IE 11 is not supported. For an optimal experience visit our site on another browser.

Report: Baltimore jails reject thousands due to severe injuries

Thousands of people were rejected from Baltimore city jails due to the severity of their injuries while in police custody, newly released public records show.

Thousands of people were rejected from Baltimore city jails due to the severity of their injuries while in police custody, with medical issues ranging from broken bones to facial trauma and more than 100 reported "visible head injuries," newly released public records show.

The records, obtained by The Baltimore Sun, describe a pattern of injuries of such severity among those apprehended by police that correctional officers at the Baltimore City Detention Center turned away nearly 2,600 detainees over a three year period. According to records provided to The Sun through a Maryland Public Information Act, visible head injuries were the third highest medical issue reported by intake officers in Central Booking between June 2012 and April 2015.

The records do not indicate whether people sustained those injuries prior to their apprehension or while they were in police custody. However the prevalence of rejected jail bookings due to medical issues, numbering in the thousands and accounting for more than 2% of total bookings, according to The Sun, taps into allegations leveled by residents for years of officers' willful disregard toward a suspect's health.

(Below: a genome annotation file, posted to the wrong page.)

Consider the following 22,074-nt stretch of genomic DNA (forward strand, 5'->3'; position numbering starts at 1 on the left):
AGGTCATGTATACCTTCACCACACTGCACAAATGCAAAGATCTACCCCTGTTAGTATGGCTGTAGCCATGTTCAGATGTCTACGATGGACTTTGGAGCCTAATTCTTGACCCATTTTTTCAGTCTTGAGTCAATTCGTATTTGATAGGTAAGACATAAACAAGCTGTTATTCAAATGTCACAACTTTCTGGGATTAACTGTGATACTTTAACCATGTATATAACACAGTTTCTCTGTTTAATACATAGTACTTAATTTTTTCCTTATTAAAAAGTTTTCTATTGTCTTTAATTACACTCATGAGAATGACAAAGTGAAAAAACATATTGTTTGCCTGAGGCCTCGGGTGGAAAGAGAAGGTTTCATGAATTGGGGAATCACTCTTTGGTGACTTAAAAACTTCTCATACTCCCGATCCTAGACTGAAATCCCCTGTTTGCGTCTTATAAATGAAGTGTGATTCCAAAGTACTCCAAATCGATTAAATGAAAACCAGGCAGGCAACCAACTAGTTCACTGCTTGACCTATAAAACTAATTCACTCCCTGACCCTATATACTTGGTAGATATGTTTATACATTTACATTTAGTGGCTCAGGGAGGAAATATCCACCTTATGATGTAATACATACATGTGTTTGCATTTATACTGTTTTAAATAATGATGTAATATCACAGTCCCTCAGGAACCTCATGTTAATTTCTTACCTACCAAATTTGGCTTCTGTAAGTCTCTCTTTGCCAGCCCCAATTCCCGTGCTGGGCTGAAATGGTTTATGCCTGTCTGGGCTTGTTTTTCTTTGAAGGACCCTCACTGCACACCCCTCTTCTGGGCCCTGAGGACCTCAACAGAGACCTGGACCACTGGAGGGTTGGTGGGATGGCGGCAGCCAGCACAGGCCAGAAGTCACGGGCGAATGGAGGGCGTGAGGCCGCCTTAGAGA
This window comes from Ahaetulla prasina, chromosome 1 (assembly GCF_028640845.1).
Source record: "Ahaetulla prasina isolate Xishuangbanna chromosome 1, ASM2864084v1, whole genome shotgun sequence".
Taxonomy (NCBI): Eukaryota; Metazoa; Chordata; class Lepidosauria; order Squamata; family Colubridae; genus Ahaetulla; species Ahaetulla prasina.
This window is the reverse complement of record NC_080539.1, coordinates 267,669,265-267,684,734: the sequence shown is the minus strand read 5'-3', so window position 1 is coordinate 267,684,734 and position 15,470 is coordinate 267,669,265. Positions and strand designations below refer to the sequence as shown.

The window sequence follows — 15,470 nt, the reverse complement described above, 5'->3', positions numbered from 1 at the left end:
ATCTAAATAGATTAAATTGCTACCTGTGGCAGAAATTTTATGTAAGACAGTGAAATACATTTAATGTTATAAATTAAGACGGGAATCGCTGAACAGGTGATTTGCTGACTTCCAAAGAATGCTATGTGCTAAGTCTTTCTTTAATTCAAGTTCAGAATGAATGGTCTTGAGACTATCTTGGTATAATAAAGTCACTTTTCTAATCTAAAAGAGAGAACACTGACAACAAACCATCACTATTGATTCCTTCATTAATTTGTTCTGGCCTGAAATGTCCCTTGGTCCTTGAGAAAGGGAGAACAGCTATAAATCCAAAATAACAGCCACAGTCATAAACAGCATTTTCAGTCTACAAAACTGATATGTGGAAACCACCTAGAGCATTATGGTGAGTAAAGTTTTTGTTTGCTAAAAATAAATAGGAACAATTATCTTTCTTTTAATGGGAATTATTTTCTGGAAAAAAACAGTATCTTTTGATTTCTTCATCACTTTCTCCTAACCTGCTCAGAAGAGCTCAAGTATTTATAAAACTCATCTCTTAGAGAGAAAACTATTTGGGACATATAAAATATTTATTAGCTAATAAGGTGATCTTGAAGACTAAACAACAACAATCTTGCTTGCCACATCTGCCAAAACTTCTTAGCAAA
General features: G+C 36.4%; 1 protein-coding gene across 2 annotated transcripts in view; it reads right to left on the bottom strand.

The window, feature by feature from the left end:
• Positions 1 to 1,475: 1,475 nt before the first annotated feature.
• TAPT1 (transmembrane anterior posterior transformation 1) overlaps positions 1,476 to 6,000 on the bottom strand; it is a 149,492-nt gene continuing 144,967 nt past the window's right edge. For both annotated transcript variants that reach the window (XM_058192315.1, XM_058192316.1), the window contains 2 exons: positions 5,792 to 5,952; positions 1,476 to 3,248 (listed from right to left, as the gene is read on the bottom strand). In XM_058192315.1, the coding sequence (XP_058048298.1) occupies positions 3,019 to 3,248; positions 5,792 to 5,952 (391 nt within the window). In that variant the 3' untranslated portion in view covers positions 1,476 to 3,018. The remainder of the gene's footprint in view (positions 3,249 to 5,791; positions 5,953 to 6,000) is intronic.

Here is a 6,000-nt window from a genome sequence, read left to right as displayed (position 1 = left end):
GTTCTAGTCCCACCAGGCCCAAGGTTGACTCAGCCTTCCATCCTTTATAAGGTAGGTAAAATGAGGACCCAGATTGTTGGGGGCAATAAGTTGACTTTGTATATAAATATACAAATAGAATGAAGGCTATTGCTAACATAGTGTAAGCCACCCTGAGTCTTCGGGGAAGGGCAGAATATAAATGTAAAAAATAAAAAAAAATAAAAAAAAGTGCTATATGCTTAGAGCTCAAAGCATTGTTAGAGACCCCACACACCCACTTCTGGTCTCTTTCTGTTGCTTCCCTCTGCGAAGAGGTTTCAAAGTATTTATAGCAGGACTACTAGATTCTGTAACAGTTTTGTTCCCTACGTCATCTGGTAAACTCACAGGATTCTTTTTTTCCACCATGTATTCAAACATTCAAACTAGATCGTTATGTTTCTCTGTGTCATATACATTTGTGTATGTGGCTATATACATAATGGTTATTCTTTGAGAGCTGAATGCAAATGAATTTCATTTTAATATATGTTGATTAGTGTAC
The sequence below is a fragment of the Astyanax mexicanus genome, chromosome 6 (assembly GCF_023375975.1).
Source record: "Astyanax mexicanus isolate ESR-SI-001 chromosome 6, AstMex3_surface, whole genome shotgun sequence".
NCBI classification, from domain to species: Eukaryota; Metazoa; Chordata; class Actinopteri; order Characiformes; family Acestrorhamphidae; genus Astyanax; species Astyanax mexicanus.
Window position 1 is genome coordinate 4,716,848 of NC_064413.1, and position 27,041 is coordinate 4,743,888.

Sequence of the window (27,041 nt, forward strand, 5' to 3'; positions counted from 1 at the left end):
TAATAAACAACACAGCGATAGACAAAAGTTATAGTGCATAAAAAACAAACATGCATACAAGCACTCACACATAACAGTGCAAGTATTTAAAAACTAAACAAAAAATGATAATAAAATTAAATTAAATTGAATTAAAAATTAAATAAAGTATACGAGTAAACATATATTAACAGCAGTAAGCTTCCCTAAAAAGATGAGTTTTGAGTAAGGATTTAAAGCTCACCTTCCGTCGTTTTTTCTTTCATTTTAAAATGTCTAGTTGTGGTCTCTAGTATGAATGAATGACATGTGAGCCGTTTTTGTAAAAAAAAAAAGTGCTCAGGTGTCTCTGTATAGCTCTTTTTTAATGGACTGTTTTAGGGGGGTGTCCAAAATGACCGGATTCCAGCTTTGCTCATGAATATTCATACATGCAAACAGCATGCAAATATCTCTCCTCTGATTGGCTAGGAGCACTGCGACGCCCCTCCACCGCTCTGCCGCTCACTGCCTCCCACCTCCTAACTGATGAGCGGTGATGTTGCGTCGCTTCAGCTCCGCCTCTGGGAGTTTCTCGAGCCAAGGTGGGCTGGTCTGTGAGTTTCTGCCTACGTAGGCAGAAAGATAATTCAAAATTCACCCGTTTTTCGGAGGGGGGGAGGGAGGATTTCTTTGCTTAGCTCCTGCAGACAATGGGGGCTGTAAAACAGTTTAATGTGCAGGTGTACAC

Related: Lynch approves Baltimore mayor’s request for police department investigation

The Baltimore Police Department did not immediately respond to a request for comment.

The department has been under intense scrutiny since the death of Freddie Gray, a 25-year-old black man whose spine was severed while in police custody. Six Baltimore Police officers have been charged in his death, facing penalties ranging from murder to assault, after Gray was repeatedly denied medical help during a 45-minute van ride following an illegal arrest.

Public outrage over Gray's death triggered rounds of violent unrest through the streets of Baltimore, becoming the latest flashpoint in nationwide protests over policing tactics that target communities of color. 

Attorney General Loretta Lynch on Friday said the Justice Department would open a civil rights investigation into the Baltimore Police Department's policies and practices, following the "serious erosion of public trust" in the wake of the mysterious circumstances of Gray's death.

As The Sun has previously reported, residents have claimed for years that the police department routinely roughed up alleged suspects and ignored pleas for medical attention. In September, the local newspaper found that the city was slapped with over 100 lawsuits since 2011, and was forced to pay out nearly $6 million in judgments and settlements.